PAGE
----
Reading good books is a thrilling experience…
Besant, Annie. Invisible Worlds: Annie Besant on Psychic and Spiritual Development. Essays compiled by Kurt Leland. Wheaton, IL: Theosophical Publishing House, Quest Books, 2013. © 2013. Pp. [xii] + 411. $28.95.
This volume contains sixteen pieces by Annie Besant, who was clearly the most level-headed, well-informed, and skillful author of the second generation of Theosophical authorities. The compiler, Kurt Leland, puts the pieces into four general categories: “Occultism Light and Dark,” “Higher Life Training,” “Investigation of Different Worlds,” and “Science of the Superphysical.” Leland’s extended introduction (pp. 1-19) is well-worth reading, and his Besant chronology, tracing her life from 1847 to 1933, is a useful record. The book ends with a highly useful set of notes (pp. 273-368), followed by a list of sources Leland used, a bibliography of works cited, and an index. As a historical collection, one could ask for little more.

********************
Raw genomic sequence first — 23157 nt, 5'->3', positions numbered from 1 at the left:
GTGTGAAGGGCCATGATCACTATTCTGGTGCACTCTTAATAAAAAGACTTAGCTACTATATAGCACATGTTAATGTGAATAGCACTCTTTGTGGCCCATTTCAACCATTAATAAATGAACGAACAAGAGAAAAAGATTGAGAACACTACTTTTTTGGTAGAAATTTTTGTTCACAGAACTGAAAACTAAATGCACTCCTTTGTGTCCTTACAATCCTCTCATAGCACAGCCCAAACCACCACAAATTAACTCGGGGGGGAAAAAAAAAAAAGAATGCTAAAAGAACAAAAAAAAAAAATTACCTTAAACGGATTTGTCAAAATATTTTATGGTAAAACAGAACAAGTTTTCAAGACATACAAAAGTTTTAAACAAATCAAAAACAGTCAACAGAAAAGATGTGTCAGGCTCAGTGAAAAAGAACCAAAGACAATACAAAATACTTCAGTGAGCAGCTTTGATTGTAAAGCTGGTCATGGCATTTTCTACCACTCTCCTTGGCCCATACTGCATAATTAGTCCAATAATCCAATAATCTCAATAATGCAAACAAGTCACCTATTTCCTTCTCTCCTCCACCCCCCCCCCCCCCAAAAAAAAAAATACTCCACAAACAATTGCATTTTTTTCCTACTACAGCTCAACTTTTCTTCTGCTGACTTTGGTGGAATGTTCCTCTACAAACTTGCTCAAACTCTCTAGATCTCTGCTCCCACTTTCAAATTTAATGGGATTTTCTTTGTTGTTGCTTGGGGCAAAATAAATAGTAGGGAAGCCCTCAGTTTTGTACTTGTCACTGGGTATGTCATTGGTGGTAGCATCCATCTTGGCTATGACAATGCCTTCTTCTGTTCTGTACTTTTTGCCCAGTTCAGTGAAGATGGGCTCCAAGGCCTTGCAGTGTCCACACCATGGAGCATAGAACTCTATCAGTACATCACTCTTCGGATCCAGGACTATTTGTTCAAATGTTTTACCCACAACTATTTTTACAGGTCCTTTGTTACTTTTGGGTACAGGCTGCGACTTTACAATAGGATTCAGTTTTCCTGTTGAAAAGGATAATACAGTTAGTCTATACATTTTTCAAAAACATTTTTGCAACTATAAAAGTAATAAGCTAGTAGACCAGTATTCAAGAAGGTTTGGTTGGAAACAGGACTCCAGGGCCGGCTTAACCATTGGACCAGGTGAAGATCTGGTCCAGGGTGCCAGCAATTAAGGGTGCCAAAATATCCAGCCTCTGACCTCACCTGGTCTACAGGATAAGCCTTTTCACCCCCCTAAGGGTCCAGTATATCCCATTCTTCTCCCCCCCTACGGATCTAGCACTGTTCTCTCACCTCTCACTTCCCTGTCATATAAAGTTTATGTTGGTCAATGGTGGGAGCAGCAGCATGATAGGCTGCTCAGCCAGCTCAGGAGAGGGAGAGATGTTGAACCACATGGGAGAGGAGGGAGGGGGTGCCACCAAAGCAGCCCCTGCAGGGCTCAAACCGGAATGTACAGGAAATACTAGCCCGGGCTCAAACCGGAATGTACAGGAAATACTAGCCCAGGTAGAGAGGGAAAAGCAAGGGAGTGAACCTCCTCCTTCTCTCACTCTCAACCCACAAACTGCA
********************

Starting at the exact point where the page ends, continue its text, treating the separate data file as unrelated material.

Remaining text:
diZerega, Gus. Fault Lines: The Sixties, the Culture War, and the Return of the Divine Feminine. Wheaton, IL: Theosophical Publishing House, Quest Books, 2013. © 2013. Pp. [x] + 308. $18.95.
The author, Gus diZerega, who is a political scientist, writes that his book “explores the spiritual, social, and political currents that have brought the United States to its greatest internal crisis since the Civil War.” It traces that crisis back to “the sixties and their aftermath,” “the Enlightenment and the religious wars that preceded it,” and “the roots of what constitutes civilization itself” (p. 1). That’s a tall order, which the author seeks to fill in eleven chapters. A short “Afterword” chapter (pp.235-238) aims at relating the book’s themes to events in the United States of 2012 and after. This book is not everyone’s cup of tea, but it deals with and analyzes significant matters in our history.